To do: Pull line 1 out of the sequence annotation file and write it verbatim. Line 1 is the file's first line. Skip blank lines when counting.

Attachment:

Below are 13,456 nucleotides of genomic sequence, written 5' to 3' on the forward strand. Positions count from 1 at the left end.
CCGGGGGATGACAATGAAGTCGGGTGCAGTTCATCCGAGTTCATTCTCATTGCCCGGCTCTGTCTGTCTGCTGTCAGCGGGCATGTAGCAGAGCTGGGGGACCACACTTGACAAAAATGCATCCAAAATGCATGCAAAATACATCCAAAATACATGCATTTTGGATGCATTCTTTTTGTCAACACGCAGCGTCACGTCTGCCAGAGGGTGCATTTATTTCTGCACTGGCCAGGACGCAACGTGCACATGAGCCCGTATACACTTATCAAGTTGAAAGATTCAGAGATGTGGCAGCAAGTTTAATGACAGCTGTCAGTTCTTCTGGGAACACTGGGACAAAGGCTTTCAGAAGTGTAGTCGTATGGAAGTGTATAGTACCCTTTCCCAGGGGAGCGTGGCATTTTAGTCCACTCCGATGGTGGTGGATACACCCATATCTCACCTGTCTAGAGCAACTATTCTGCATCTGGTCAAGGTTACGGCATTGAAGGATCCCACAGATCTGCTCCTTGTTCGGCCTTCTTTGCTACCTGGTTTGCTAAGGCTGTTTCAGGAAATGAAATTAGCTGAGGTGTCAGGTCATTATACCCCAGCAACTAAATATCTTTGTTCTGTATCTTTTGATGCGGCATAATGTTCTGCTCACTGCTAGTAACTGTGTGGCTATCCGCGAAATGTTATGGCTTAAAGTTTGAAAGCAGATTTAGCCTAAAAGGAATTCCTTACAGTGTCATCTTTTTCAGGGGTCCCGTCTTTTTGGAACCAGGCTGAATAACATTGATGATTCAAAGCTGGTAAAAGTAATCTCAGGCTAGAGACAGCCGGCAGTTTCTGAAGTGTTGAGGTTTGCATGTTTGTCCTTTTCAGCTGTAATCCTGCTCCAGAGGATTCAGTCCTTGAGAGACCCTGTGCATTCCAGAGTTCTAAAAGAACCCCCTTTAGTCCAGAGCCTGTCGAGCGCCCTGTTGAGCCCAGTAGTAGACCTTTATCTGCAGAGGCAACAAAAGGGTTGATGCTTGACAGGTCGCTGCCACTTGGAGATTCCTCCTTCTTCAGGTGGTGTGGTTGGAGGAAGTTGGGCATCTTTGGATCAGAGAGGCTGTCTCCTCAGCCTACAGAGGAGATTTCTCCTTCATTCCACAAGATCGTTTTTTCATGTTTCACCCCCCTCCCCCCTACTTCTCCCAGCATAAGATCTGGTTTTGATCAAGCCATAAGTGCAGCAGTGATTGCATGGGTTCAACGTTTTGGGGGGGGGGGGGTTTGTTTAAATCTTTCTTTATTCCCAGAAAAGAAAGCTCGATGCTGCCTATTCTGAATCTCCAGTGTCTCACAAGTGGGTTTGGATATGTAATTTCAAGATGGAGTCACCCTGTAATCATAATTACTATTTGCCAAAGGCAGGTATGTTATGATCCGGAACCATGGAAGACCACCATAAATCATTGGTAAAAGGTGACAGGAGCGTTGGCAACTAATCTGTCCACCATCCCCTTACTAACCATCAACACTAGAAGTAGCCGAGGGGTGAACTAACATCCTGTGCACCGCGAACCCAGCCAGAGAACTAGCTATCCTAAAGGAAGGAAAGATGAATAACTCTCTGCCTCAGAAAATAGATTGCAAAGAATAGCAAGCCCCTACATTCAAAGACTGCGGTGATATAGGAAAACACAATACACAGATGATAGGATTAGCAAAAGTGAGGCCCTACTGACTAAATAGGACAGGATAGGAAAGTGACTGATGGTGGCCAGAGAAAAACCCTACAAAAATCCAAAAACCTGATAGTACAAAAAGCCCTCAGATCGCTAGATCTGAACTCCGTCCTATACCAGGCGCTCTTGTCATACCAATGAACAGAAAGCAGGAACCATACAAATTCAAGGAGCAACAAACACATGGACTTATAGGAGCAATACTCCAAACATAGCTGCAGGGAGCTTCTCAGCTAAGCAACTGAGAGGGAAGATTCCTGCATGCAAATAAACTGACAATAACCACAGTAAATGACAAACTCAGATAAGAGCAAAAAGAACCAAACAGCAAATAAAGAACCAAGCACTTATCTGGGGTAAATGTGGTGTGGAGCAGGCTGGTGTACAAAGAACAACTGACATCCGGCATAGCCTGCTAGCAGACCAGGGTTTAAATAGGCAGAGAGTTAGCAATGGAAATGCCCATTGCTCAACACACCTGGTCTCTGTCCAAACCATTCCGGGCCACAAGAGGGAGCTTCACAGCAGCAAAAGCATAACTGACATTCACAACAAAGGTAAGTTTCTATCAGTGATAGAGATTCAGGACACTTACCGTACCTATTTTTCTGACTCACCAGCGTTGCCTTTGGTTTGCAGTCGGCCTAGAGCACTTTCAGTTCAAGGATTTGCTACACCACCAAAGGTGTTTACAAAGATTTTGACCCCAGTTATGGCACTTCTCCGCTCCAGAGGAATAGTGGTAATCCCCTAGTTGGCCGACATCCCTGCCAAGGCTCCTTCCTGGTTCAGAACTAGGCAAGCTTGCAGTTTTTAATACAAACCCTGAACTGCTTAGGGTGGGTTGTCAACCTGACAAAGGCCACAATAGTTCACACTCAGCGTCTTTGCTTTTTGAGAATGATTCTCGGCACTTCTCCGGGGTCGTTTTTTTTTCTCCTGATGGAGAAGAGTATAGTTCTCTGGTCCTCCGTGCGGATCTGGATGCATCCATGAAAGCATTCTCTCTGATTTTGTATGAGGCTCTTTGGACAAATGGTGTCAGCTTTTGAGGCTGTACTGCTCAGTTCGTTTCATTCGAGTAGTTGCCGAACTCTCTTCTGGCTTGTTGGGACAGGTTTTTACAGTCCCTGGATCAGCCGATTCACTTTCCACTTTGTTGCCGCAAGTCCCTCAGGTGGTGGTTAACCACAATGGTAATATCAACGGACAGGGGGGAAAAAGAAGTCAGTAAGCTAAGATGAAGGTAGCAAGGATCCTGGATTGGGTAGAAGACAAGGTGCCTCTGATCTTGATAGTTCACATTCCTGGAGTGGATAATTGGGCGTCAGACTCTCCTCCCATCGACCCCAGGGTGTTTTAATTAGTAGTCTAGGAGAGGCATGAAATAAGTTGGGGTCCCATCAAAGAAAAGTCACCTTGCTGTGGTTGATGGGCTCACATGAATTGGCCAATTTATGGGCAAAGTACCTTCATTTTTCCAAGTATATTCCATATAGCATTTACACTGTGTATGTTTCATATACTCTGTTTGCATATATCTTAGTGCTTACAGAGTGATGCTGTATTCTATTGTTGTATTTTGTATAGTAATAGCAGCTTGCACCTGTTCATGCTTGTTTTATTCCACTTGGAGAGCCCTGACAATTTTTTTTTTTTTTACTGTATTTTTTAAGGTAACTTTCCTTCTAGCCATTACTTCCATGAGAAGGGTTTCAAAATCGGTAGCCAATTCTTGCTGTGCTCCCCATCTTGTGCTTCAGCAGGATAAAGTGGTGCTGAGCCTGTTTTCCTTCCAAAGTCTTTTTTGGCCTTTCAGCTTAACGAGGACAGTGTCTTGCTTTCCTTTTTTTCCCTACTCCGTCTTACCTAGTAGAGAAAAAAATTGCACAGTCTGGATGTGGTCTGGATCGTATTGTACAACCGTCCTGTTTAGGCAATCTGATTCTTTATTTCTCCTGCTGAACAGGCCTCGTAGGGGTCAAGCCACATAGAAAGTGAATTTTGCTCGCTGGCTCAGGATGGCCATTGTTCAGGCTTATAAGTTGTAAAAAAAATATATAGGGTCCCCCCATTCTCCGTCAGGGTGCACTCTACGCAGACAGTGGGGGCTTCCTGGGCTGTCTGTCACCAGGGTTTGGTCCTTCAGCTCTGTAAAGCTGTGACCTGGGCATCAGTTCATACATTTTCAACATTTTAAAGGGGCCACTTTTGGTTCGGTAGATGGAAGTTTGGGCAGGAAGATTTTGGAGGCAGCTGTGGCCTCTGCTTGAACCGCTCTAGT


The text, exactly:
Below are 13,456 nucleotides of genomic sequence, written 5' to 3' on the forward strand. Positions count from 1 at the left end.